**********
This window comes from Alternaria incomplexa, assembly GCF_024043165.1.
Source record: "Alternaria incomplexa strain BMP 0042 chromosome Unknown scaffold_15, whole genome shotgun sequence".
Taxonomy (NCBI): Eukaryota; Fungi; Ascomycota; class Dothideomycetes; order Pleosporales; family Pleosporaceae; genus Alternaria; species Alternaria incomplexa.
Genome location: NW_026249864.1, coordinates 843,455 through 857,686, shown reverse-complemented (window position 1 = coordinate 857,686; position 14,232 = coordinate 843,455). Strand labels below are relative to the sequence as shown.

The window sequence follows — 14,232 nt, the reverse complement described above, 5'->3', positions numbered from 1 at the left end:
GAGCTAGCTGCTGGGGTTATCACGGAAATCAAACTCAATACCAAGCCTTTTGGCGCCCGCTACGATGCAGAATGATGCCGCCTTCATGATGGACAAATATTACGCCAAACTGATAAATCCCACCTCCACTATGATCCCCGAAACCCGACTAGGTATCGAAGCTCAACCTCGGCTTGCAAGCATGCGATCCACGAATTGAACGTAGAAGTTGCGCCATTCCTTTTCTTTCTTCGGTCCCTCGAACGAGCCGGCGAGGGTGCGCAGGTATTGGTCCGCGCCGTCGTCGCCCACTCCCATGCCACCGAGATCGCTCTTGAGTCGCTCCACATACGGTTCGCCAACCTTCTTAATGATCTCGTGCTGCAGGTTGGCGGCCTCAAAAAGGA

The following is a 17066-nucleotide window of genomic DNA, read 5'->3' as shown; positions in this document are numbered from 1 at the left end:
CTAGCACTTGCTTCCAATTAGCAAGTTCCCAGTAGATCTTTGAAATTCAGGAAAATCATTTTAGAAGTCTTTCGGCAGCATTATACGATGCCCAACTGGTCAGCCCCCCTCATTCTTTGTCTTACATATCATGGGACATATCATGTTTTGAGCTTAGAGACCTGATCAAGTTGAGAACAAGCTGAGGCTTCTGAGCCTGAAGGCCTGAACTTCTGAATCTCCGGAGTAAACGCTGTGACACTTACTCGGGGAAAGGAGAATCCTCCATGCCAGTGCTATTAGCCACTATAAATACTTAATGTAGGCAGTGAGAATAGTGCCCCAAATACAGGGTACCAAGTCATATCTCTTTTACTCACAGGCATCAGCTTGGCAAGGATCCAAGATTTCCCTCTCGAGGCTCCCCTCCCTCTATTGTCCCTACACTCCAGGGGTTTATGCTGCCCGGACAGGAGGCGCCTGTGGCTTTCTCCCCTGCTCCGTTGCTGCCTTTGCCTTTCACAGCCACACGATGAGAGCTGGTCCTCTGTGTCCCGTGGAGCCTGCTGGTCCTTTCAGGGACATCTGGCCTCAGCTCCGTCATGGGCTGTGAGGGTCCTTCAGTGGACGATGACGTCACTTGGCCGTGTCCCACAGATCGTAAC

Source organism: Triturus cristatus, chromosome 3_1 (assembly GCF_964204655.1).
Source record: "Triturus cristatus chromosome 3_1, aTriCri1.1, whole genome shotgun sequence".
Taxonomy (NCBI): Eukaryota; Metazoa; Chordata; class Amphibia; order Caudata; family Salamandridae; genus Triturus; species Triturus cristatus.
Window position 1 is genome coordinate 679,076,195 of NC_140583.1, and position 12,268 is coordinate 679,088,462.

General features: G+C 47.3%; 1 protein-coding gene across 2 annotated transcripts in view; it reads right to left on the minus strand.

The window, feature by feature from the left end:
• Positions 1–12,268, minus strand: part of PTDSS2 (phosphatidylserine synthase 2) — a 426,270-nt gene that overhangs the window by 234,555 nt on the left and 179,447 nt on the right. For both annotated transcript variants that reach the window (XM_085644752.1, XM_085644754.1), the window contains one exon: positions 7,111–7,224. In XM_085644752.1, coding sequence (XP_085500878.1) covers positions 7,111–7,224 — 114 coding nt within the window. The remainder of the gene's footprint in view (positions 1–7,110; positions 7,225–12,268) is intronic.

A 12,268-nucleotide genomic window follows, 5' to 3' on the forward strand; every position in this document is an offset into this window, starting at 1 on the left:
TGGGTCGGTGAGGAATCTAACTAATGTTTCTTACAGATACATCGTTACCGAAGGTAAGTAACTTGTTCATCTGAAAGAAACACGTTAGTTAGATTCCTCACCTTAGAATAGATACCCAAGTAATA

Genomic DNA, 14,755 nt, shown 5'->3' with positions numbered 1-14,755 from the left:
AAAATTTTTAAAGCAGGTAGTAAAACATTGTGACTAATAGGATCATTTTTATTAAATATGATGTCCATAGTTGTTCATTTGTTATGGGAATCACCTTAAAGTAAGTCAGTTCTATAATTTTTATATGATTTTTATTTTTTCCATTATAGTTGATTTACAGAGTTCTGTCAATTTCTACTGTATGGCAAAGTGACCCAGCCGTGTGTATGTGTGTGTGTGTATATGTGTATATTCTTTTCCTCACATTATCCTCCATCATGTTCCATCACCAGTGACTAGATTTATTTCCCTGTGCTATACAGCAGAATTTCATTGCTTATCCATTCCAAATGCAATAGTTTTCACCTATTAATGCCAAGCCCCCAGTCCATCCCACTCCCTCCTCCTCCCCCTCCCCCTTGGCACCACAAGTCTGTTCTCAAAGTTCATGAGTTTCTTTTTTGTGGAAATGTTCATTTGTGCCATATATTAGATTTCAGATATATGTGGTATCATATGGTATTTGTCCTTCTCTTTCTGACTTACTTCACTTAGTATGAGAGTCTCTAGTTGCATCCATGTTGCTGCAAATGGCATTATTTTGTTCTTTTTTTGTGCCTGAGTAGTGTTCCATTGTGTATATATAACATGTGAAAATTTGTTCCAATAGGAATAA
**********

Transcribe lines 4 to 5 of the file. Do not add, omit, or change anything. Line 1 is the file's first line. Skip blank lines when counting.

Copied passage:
Genome location: NW_026249864.1, coordinates 843,455 through 857,686, shown reverse-complemented (window position 1 = coordinate 857,686; position 14,232 = coordinate 843,455). Strand labels below are relative to the sequence as shown.

The window sequence follows — 14,232 nt, the reverse complement described above, 5'->3', positions numbered from 1 at the left end: